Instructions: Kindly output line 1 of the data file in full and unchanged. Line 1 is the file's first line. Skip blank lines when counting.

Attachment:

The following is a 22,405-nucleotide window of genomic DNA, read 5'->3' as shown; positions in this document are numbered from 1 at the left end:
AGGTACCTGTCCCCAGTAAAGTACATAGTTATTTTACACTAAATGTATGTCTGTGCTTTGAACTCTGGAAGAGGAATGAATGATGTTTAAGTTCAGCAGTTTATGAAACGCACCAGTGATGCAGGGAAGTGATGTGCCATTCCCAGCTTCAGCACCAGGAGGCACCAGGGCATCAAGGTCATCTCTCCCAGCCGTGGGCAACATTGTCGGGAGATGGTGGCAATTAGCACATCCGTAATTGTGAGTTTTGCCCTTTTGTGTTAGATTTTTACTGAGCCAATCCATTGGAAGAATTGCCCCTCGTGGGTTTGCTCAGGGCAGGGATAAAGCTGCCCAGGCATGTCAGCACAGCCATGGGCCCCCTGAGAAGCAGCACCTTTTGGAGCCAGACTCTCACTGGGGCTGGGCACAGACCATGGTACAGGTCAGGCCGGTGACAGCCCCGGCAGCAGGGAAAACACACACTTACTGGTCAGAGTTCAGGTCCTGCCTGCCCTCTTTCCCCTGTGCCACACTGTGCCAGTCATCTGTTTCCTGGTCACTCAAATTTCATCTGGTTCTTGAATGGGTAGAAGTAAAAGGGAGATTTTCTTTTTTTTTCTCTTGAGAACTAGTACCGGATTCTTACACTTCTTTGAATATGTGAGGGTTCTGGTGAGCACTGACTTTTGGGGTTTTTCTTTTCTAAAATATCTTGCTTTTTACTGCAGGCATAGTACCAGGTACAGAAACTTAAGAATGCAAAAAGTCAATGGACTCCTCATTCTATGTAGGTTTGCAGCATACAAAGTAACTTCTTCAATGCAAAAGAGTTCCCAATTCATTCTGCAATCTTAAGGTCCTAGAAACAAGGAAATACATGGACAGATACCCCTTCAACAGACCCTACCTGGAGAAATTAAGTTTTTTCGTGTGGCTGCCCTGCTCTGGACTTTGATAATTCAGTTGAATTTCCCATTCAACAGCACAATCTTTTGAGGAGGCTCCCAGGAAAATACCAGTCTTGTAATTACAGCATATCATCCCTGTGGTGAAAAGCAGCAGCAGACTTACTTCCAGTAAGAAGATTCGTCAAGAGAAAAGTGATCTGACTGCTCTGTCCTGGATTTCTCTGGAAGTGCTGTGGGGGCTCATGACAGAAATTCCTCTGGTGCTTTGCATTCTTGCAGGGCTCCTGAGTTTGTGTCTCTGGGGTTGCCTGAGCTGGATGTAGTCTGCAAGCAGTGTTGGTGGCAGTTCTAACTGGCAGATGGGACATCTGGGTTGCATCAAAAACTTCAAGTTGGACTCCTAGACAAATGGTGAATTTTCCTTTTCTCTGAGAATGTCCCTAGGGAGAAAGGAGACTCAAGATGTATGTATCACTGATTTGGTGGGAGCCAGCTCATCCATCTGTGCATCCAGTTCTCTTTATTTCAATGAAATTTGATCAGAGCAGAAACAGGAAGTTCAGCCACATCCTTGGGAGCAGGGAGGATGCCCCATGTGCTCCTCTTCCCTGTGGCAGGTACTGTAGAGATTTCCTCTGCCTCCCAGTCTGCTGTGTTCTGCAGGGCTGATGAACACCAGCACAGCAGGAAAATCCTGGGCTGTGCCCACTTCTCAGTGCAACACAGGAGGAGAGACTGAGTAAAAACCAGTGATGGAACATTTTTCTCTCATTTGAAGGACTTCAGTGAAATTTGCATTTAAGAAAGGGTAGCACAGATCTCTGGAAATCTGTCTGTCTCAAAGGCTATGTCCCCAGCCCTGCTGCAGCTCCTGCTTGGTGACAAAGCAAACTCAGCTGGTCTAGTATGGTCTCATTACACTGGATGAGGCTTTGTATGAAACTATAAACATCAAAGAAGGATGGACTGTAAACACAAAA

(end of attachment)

The following is a 22,405-nucleotide window of genomic DNA, read 5'->3' as shown; positions in this document are numbered from 1 at the left end: